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In the weeks since coming under short-seller attacks, Adler Group SA has agreed to deals to sell almost 30,000 apartments and started seeking a new valuer for some of its most contentious assets. What it hasn’t done is given investors a chance to hear its answers to the questions raised.
That may finally change next week, when the German landlord is set to report third-quarter results and host a call with investors.
It’s seven weeks since Fraser Perring’s Viceroy Research published a 61-page report alleging the company is built on systemic fraud for the benefit of a handful of friends and associates led by Austrian entrepreneur Cevdet Caner. Several analysts have since dropped their ratings of the company or slashed price targets. This year, the company’s stock has slumped more than 60% and its bonds due in 2029 have lost about 12% of their face value.
Adler has only issued brief responses denying the allegations and saying its valuations and transactions have been independently appraised and audited. While Caner, who has downplayed his influence over the firm, has made a criminal complaint against Perring and conducted a series of interviews in which he’s called the short-seller’s research baseless, management has otherwise remained silent.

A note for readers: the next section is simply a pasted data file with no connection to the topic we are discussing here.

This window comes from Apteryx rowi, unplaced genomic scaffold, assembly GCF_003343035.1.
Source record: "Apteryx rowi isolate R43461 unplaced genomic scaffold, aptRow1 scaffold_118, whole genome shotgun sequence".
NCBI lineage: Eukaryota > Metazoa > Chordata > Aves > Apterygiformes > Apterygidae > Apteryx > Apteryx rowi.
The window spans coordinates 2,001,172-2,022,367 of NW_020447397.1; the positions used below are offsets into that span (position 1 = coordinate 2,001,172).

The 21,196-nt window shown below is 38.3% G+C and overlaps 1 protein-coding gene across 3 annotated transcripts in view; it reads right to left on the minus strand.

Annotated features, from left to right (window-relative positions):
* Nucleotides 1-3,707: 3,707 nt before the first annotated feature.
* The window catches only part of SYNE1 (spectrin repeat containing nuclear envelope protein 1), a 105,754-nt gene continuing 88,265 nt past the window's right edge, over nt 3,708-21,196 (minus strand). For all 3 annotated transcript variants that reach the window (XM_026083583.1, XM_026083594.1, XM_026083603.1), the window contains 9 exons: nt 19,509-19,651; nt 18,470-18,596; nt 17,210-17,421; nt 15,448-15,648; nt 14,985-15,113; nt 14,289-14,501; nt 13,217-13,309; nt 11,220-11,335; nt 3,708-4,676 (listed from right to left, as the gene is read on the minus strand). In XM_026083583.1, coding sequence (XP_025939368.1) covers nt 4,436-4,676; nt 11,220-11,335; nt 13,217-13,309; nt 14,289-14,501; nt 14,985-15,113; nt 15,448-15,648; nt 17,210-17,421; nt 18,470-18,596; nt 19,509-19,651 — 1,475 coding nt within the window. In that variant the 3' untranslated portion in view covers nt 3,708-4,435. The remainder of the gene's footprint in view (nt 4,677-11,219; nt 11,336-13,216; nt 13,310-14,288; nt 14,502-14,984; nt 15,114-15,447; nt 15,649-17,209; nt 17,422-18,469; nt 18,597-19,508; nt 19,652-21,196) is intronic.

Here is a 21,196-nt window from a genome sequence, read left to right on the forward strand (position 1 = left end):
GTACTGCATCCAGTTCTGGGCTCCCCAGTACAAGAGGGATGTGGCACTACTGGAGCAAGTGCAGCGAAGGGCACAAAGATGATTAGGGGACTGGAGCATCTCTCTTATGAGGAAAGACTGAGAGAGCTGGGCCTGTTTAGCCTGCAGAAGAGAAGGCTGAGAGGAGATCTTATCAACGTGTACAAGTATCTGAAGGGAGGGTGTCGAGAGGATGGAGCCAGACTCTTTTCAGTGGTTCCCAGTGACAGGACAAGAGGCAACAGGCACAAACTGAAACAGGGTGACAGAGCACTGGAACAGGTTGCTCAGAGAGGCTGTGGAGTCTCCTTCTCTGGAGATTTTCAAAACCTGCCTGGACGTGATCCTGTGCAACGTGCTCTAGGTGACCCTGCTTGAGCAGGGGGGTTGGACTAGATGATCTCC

“I am surprised they haven’t provided their response to the Viceroy allegations,” CreditSights Senior Analyst David Shnaps said. “They have had almost two months.”
Here are six key areas of interest:
Adler has been an active dealmaker in recent years, and one question investors have is whether the cash from those deals is flowing in in a timely manner. The company has accrued about 1 billion euros ($1.1 billion) of receivables on its balance sheet, mostly relating to deferred payments on the deals.
Viceroy has questioned whether those receivables will ever be collected, claiming that several of the transactions are with parties that appear to be related to Adler or its shareholders.
More than 550 million euros of those receivables are due to be paid this year. Any update on the proportion of that total that has now been collected will be closely watched.
Despite a series of interviews by the Austrian entrepreneur in the aftermath of the Viceroy report, the extent of Caner’s relationship with Adler remains an open question.
Caner, whose Level One group of companies was one of the largest real estate bankruptcies in Germany when it collapsed during the global financial crisis, has said he has provided advice both to Adler and its largest shareholder Aggregate Holdings SA. He’s emphasized his skills as a dealmaker rather than a corporate executive to explain his lack of management position at those firms. But exactly which deals he advised the company on, and on what terms, remains unclear.
Adler’s management hasn’t addressed whether Caner was involved in the sale of a majority stake in the Gerresheim development project in Dusseldorf to a company controlled by his brother-in-law. That deal has since been canceled.